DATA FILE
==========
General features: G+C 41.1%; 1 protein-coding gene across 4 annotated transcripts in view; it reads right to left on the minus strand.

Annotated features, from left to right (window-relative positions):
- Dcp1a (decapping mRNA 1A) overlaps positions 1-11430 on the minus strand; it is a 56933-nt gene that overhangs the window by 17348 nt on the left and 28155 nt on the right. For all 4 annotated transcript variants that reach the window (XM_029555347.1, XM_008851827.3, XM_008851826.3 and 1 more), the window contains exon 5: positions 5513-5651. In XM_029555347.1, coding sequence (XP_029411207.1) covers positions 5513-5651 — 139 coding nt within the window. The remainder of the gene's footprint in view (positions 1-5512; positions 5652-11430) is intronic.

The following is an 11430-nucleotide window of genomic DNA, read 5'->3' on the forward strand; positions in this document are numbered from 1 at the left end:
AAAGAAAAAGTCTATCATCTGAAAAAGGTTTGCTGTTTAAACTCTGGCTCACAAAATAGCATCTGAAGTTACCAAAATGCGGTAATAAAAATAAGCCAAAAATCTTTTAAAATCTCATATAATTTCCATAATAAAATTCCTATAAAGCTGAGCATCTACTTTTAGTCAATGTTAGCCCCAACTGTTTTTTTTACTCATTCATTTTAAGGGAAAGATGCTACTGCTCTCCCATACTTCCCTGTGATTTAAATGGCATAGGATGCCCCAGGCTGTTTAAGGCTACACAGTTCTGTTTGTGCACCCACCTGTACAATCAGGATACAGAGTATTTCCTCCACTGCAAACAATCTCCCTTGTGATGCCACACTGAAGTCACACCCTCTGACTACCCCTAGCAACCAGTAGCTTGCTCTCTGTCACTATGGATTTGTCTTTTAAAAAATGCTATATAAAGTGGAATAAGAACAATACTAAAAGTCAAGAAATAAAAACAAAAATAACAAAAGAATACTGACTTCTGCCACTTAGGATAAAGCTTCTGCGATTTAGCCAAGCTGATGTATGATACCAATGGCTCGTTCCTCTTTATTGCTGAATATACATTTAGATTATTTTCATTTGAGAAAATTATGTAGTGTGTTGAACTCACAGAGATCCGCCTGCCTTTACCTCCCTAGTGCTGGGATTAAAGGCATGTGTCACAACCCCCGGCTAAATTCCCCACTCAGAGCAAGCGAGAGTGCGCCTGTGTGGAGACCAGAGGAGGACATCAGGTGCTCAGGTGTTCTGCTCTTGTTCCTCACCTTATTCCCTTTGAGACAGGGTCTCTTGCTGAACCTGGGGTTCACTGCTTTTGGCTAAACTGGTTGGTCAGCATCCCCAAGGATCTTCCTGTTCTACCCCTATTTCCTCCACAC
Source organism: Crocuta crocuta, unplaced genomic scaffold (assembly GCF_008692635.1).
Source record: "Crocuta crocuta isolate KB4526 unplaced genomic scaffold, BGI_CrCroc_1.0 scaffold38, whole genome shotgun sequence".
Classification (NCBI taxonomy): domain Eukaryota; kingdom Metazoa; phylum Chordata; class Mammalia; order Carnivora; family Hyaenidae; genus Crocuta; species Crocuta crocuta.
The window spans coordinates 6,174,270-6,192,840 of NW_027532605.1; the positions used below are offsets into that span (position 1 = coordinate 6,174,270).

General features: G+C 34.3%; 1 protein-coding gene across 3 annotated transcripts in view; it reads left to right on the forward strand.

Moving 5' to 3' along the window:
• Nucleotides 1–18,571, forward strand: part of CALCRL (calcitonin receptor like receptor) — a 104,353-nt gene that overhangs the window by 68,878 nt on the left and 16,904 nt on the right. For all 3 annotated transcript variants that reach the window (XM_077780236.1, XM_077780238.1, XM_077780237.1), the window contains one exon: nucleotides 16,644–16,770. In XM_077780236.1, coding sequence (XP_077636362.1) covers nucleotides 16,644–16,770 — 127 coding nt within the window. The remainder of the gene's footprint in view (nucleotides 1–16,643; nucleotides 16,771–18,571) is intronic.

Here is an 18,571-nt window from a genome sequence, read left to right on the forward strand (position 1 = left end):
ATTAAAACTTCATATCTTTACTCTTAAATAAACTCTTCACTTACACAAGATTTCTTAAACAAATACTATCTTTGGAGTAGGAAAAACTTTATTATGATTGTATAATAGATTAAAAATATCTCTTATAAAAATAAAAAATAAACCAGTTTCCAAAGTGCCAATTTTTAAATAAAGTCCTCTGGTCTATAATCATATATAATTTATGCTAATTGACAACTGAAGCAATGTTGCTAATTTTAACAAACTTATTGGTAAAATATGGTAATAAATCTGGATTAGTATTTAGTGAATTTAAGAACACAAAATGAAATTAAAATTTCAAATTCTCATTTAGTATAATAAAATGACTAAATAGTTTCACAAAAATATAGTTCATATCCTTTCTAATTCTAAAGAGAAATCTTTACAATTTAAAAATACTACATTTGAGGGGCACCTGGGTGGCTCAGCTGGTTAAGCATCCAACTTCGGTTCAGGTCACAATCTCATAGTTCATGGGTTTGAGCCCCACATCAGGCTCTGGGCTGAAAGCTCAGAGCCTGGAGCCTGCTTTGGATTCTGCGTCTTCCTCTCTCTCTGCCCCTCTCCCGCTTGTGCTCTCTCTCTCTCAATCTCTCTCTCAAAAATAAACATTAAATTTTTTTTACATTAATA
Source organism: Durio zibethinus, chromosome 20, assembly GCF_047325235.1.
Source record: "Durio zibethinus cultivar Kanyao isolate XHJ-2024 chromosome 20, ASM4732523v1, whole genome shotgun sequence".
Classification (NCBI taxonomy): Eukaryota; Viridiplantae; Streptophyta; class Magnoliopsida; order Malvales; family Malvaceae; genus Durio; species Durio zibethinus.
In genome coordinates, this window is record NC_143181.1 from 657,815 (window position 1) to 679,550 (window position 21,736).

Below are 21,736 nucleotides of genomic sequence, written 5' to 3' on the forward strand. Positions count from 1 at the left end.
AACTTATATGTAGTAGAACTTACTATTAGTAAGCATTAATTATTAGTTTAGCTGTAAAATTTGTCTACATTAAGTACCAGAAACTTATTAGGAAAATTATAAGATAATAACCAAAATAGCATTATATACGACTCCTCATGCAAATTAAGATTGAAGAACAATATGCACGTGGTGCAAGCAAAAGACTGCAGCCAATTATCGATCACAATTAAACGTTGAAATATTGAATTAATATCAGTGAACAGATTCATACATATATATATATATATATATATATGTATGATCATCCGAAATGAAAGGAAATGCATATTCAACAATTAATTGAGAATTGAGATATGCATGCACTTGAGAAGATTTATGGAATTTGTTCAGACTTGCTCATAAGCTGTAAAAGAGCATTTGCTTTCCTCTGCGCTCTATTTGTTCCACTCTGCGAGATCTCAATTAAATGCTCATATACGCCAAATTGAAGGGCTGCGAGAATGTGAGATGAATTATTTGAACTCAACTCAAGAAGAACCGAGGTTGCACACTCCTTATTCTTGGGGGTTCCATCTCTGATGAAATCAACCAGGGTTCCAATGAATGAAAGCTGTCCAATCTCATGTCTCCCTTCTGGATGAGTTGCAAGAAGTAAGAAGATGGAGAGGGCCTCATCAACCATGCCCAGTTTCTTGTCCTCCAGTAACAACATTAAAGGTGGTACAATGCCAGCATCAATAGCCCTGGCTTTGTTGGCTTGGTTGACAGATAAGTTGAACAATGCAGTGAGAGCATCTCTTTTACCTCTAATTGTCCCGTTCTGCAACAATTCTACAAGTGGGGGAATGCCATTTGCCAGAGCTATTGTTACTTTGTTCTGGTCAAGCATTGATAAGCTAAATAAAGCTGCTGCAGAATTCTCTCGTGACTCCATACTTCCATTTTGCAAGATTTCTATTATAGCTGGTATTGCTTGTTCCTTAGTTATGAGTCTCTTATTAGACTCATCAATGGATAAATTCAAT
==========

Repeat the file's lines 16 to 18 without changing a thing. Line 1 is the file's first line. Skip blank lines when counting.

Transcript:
Source record: "Durio zibethinus cultivar Kanyao isolate XHJ-2024 chromosome 20, ASM4732523v1, whole genome shotgun sequence".
Classification (NCBI taxonomy): Eukaryota; Viridiplantae; Streptophyta; class Magnoliopsida; order Malvales; family Malvaceae; genus Durio; species Durio zibethinus.
In genome coordinates, this window is record NC_143181.1 from 657,815 (window position 1) to 679,550 (window position 21,736).